Your breastmilk doesn’t look like milk.
Don’t panic if you see a thick, yellowish flow when you begin nursing. This first milk, or colostrum, is the nutrient-dense food that will sustain your newborn for his first few days. When people make reference to milk “coming in” two to five days after delivery, they’re referencing a whitish, thinner fluid that follows.
Eat well, but don’t worry too much.
Sure, you have the responsibility of manufacturing your baby’s food, but don’t let that stress you out. Instead, simply follow a well-balanced diet, including a couple of daily servings of high-quality protein.
Opt for fatty fish like salmon two to three times a week to build up brain-nourishing DHA (a healthy fat) in your breastmilk. You can also supplement your nursing with DHA-rich formulas. Learn more here.
Don’t worry about your bust going bust.
Many women worry that breastfeeding will make their breasts sag or shrink once they wean, but this isn’t true. The Aesthetic Surgery Journal reports that breastfeeding has no impact on breast shape. A high body-mass index (BMI), large pre-pregnancy bra size, and smoking are some of the real culprits.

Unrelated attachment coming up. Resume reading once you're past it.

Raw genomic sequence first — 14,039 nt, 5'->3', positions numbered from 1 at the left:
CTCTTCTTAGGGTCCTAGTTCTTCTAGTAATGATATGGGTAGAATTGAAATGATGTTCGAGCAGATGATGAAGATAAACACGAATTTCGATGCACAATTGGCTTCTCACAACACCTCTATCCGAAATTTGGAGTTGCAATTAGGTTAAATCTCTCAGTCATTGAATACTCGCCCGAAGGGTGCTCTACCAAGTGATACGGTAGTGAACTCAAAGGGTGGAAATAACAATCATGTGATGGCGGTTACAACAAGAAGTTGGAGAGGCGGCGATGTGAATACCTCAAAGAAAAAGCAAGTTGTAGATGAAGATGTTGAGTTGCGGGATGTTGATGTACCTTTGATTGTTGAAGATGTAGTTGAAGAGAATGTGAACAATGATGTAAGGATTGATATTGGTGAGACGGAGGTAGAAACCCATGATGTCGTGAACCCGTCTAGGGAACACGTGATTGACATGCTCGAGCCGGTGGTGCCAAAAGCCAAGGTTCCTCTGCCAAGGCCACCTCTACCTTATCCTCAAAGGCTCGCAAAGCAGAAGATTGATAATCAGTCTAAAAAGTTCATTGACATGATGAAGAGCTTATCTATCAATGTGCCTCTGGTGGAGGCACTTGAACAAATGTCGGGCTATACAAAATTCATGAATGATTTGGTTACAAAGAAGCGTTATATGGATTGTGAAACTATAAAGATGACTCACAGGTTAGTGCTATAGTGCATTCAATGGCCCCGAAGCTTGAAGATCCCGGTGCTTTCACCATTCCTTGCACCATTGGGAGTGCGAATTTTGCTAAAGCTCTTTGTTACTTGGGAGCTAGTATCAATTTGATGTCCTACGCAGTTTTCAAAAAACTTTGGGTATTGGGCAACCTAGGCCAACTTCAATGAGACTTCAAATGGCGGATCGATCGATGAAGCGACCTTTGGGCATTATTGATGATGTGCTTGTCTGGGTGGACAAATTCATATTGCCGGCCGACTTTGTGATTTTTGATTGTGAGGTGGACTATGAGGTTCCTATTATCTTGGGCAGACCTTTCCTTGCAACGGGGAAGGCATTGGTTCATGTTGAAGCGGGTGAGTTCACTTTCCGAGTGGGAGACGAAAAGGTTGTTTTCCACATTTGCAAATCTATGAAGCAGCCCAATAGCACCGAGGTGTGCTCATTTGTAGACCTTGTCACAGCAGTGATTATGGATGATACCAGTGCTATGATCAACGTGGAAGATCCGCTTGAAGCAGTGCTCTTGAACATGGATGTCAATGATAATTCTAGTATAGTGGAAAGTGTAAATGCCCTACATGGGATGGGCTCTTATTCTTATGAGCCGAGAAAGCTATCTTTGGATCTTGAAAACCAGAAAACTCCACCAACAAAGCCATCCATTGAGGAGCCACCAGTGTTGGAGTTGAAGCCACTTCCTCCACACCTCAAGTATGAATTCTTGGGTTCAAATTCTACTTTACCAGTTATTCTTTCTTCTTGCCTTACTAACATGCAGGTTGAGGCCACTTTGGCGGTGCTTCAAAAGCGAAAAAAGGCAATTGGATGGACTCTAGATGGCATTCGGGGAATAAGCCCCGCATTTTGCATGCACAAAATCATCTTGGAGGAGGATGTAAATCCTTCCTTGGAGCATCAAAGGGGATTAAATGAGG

Breastfeeding sometimes affects your love life.
From sore nipples, to leaking during intercourse, to reduced vaginal lubrication—breastfeeding can indeed interrupt your sex life. Sex may be different than it was, but it can still be pleasurable. Talk with your doctor if you have any concerns.
“Once I let go of the pressure from the world, I realized just how powerful it is to be a mother and that no choice that you make that allows for better caring of your little one is wrong.”
Leaking breast milk is the result of your hormones and your milk supply normalizing. Sometimes milk may drip from the breast opposite the one being used, and sometimes just thinking about your baby can cause leaking.
Use a cloth breast pad insert in your nursing bra to absorb drips, and change it often to avoid chafing.
What’s your story?
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